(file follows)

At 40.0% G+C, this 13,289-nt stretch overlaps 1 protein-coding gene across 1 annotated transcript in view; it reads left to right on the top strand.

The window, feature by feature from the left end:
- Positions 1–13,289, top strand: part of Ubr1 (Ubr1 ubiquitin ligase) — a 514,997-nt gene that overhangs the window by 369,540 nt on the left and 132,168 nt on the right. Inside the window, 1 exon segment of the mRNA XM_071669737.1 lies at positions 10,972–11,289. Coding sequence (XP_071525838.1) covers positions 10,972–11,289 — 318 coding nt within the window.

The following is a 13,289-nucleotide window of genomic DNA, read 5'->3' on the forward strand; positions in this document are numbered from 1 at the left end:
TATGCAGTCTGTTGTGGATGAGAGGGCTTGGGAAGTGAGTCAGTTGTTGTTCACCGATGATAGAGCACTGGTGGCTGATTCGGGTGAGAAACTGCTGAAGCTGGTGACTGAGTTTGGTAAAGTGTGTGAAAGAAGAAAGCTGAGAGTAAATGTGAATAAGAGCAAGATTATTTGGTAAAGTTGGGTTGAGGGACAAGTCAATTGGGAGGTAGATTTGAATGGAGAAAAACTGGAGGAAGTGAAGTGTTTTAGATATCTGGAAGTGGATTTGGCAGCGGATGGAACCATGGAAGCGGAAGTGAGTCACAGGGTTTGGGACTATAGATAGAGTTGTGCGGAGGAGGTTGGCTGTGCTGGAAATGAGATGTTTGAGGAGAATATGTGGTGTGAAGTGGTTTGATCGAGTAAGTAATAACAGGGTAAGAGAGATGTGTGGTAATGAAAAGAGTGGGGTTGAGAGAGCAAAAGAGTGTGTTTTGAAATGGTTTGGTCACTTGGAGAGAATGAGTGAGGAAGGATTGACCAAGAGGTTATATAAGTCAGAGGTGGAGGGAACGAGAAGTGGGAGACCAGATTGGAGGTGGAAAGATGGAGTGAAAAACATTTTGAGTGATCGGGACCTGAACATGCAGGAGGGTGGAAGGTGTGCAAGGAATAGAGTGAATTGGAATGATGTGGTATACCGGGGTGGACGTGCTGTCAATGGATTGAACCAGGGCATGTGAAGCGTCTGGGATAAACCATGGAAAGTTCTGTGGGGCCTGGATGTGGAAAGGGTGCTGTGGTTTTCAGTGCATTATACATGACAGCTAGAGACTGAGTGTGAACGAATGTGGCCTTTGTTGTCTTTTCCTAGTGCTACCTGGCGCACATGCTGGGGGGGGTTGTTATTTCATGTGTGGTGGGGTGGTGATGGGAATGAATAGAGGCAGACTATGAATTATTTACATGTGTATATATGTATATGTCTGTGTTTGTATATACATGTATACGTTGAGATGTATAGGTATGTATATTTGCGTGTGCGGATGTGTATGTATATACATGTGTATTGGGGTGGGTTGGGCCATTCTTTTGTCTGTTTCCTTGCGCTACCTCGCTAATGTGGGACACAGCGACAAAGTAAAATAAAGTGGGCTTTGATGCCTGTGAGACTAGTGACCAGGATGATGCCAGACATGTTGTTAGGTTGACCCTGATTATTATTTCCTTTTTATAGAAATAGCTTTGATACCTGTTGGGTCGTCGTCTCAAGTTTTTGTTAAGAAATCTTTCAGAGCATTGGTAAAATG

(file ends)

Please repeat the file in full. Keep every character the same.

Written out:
At 40.0% G+C, this 13,289-nt stretch overlaps 1 protein-coding gene across 1 annotated transcript in view; it reads left to right on the top strand.

The window, feature by feature from the left end:
- Positions 1–13,289, top strand: part of Ubr1 (Ubr1 ubiquitin ligase) — a 514,997-nt gene that overhangs the window by 369,540 nt on the left and 132,168 nt on the right. Inside the window, 1 exon segment of the mRNA XM_071669737.1 lies at positions 10,972–11,289. Coding sequence (XP_071525838.1) covers positions 10,972–11,289 — 318 coding nt within the window.

The following is a 13,289-nucleotide window of genomic DNA, read 5'->3' on the forward strand; positions in this document are numbered from 1 at the left end:
TATGCAGTCTGTTGTGGATGAGAGGGCTTGGGAAGTGAGTCAGTTGTTGTTCACCGATGATAGAGCACTGGTGGCTGATTCGGGTGAGAAACTGCTGAAGCTGGTGACTGAGTTTGGTAAAGTGTGTGAAAGAAGAAAGCTGAGAGTAAATGTGAATAAGAGCAAGATTATTTGGTAAAGTTGGGTTGAGGGACAAGTCAATTGGGAGGTAGATTTGAATGGAGAAAAACTGGAGGAAGTGAAGTGTTTTAGATATCTGGAAGTGGATTTGGCAGCGGATGGAACCATGGAAGCGGAAGTGAGTCACAGGGTTTGGGACTATAGATAGAGTTGTGCGGAGGAGGTTGGCTGTGCTGGAAATGAGATGTTTGAGGAGAATATGTGGTGTGAAGTGGTTTGATCGAGTAAGTAATAACAGGGTAAGAGAGATGTGTGGTAATGAAAAGAGTGGGGTTGAGAGAGCAAAAGAGTGTGTTTTGAAATGGTTTGGTCACTTGGAGAGAATGAGTGAGGAAGGATTGACCAAGAGGTTATATAAGTCAGAGGTGGAGGGAACGAGAAGTGGGAGACCAGATTGGAGGTGGAAAGATGGAGTGAAAAACATTTTGAGTGATCGGGACCTGAACATGCAGGAGGGTGGAAGGTGTGCAAGGAATAGAGTGAATTGGAATGATGTGGTATACCGGGGTGGACGTGCTGTCAATGGATTGAACCAGGGCATGTGAAGCGTCTGGGATAAACCATGGAAAGTTCTGTGGGGCCTGGATGTGGAAAGGGTGCTGTGGTTTTCAGTGCATTATACATGACAGCTAGAGACTGAGTGTGAACGAATGTGGCCTTTGTTGTCTTTTCCTAGTGCTACCTGGCGCACATGCTGGGGGGGGTTGTTATTTCATGTGTGGTGGGGTGGTGATGGGAATGAATAGAGGCAGACTATGAATTATTTACATGTGTATATATGTATATGTCTGTGTTTGTATATACATGTATACGTTGAGATGTATAGGTATGTATATTTGCGTGTGCGGATGTGTATGTATATACATGTGTATTGGGGTGGGTTGGGCCATTCTTTTGTCTGTTTCCTTGCGCTACCTCGCTAATGTGGGACACAGCGACAAAGTAAAATAAAGTGGGCTTTGATGCCTGTGAGACTAGTGACCAGGATGATGCCAGACATGTTGTTAGGTTGACCCTGATTATTATTTCCTTTTTATAGAAATAGCTTTGATACCTGTTGGGTCGTCGTCTCAAGTTTTTGTTAAGAAATCTTTCAGAGCATTGGTAAAATG